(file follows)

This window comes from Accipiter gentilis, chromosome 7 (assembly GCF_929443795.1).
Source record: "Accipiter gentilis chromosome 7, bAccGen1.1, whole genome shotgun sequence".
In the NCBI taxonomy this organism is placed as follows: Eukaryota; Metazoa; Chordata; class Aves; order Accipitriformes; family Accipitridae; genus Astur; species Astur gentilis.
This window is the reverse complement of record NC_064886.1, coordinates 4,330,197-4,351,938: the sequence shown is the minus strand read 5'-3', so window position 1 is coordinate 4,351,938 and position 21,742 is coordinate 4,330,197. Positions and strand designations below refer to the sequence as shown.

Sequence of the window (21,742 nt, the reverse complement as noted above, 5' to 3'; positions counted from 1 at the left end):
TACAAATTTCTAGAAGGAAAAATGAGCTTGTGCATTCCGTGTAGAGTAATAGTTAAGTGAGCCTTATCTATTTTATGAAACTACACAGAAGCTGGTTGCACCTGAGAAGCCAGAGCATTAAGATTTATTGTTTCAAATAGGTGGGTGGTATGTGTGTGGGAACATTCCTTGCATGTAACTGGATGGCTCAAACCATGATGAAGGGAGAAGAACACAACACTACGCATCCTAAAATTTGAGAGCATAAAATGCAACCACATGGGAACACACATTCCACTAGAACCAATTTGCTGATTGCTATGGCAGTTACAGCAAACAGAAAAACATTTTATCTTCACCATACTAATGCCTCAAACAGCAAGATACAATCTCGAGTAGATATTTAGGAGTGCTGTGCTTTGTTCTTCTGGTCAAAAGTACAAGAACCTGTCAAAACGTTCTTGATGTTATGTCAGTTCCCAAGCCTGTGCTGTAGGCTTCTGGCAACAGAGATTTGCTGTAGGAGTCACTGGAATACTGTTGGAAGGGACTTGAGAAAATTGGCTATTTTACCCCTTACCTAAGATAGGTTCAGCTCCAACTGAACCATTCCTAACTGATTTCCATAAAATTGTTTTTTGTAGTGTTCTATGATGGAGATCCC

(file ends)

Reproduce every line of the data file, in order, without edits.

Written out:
This window comes from Accipiter gentilis, chromosome 7 (assembly GCF_929443795.1).
Source record: "Accipiter gentilis chromosome 7, bAccGen1.1, whole genome shotgun sequence".
In the NCBI taxonomy this organism is placed as follows: Eukaryota; Metazoa; Chordata; class Aves; order Accipitriformes; family Accipitridae; genus Astur; species Astur gentilis.
This window is the reverse complement of record NC_064886.1, coordinates 4,330,197-4,351,938: the sequence shown is the minus strand read 5'-3', so window position 1 is coordinate 4,351,938 and position 21,742 is coordinate 4,330,197. Positions and strand designations below refer to the sequence as shown.

Sequence of the window (21,742 nt, the reverse complement as noted above, 5' to 3'; positions counted from 1 at the left end):
TACAAATTTCTAGAAGGAAAAATGAGCTTGTGCATTCCGTGTAGAGTAATAGTTAAGTGAGCCTTATCTATTTTATGAAACTACACAGAAGCTGGTTGCACCTGAGAAGCCAGAGCATTAAGATTTATTGTTTCAAATAGGTGGGTGGTATGTGTGTGGGAACATTCCTTGCATGTAACTGGATGGCTCAAACCATGATGAAGGGAGAAGAACACAACACTACGCATCCTAAAATTTGAGAGCATAAAATGCAACCACATGGGAACACACATTCCACTAGAACCAATTTGCTGATTGCTATGGCAGTTACAGCAAACAGAAAAACATTTTATCTTCACCATACTAATGCCTCAAACAGCAAGATACAATCTCGAGTAGATATTTAGGAGTGCTGTGCTTTGTTCTTCTGGTCAAAAGTACAAGAACCTGTCAAAACGTTCTTGATGTTATGTCAGTTCCCAAGCCTGTGCTGTAGGCTTCTGGCAACAGAGATTTGCTGTAGGAGTCACTGGAATACTGTTGGAAGGGACTTGAGAAAATTGGCTATTTTACCCCTTACCTAAGATAGGTTCAGCTCCAACTGAACCATTCCTAACTGATTTCCATAAAATTGTTTTTTGTAGTGTTCTATGATGGAGATCCC